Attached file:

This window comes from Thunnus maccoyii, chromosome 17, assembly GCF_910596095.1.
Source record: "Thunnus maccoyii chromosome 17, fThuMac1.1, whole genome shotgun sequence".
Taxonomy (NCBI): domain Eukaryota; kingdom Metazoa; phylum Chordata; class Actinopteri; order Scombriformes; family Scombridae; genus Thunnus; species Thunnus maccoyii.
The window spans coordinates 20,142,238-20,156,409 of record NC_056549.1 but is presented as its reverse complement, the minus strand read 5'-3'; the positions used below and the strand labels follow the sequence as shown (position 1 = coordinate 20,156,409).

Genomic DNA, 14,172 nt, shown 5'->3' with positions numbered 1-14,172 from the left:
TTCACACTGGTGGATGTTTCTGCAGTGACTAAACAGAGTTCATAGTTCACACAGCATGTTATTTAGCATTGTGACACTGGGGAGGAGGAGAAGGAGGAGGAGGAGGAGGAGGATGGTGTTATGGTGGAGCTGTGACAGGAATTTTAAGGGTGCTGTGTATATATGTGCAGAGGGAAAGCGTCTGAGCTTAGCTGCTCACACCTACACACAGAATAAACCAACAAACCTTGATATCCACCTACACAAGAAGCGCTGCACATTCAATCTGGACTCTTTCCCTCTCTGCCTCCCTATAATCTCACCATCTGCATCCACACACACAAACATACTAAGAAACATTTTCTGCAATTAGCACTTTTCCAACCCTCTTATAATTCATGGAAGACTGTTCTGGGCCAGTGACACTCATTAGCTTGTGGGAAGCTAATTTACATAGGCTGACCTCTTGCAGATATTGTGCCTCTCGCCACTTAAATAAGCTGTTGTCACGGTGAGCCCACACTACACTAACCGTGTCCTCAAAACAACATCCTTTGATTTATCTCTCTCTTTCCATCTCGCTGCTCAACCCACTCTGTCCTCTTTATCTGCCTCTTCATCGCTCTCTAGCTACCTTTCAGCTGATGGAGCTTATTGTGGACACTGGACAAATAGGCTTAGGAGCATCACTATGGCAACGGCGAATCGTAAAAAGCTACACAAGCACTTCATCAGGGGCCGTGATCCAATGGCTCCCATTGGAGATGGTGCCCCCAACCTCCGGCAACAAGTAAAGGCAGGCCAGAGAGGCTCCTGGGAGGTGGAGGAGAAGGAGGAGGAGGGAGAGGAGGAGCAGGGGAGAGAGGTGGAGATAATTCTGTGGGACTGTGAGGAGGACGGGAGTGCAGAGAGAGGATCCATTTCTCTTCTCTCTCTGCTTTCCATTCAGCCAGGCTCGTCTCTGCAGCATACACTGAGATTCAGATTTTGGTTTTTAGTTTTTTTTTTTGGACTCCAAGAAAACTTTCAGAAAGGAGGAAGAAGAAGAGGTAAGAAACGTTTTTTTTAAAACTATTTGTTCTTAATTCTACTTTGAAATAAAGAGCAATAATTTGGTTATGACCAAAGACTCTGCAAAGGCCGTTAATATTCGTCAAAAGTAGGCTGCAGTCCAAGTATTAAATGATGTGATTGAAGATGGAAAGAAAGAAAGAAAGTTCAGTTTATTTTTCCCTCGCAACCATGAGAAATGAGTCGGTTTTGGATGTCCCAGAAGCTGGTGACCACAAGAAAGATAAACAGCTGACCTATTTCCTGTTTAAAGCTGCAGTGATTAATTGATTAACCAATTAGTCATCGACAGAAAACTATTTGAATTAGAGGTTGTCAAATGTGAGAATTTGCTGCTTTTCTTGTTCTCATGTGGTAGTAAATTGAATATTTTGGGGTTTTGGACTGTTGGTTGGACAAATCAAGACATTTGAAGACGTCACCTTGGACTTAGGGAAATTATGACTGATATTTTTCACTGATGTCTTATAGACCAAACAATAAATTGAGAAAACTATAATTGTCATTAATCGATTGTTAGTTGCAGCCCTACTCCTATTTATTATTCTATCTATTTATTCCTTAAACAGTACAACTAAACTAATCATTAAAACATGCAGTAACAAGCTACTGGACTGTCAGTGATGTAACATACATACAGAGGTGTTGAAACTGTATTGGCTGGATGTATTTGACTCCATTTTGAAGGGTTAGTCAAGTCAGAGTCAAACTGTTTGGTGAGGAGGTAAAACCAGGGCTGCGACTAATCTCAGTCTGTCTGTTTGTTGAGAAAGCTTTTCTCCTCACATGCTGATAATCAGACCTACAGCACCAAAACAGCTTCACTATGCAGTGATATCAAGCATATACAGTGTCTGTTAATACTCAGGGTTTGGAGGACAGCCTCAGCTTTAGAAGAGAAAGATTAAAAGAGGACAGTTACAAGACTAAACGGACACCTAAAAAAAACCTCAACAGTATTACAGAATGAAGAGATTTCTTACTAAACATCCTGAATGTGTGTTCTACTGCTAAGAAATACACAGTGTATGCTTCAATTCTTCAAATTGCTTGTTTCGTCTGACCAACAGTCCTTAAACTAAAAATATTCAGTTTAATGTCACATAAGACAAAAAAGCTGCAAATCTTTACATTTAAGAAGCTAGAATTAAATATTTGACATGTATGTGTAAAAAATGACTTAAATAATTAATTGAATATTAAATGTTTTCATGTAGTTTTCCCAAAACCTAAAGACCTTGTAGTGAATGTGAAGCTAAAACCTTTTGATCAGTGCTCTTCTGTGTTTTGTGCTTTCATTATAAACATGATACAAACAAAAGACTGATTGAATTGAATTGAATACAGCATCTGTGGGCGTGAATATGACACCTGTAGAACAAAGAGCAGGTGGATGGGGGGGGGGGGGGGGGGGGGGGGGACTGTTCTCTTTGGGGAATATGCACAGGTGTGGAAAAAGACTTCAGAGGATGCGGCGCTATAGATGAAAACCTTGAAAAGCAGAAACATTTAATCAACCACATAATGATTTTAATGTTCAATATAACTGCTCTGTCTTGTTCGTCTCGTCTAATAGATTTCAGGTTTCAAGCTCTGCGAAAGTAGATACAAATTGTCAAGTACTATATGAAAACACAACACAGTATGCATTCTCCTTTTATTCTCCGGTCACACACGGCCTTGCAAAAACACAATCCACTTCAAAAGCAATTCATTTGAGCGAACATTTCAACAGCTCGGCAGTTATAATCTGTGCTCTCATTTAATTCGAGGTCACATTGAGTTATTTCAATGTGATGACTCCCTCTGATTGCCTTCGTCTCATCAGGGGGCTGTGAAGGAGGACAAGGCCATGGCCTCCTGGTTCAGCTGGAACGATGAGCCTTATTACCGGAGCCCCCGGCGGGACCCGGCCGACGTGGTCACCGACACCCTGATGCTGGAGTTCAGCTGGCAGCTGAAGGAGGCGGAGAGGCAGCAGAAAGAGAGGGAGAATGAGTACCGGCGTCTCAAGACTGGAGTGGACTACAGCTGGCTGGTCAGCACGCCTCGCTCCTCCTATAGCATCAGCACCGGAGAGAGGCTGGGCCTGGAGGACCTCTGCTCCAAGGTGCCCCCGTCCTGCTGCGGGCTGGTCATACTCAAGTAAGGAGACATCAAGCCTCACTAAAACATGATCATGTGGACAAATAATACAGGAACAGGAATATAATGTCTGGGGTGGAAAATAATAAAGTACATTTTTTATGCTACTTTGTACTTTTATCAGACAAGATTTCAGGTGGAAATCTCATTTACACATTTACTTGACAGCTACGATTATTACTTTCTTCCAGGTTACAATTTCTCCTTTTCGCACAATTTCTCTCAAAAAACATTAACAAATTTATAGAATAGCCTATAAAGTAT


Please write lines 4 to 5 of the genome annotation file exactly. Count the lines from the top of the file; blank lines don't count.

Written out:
The window spans coordinates 20,142,238-20,156,409 of record NC_056549.1 but is presented as its reverse complement, the minus strand read 5'-3'; the positions used below and the strand labels follow the sequence as shown (position 1 = coordinate 20,156,409).

Genomic DNA, 14,172 nt, shown 5'->3' with positions numbered 1-14,172 from the left: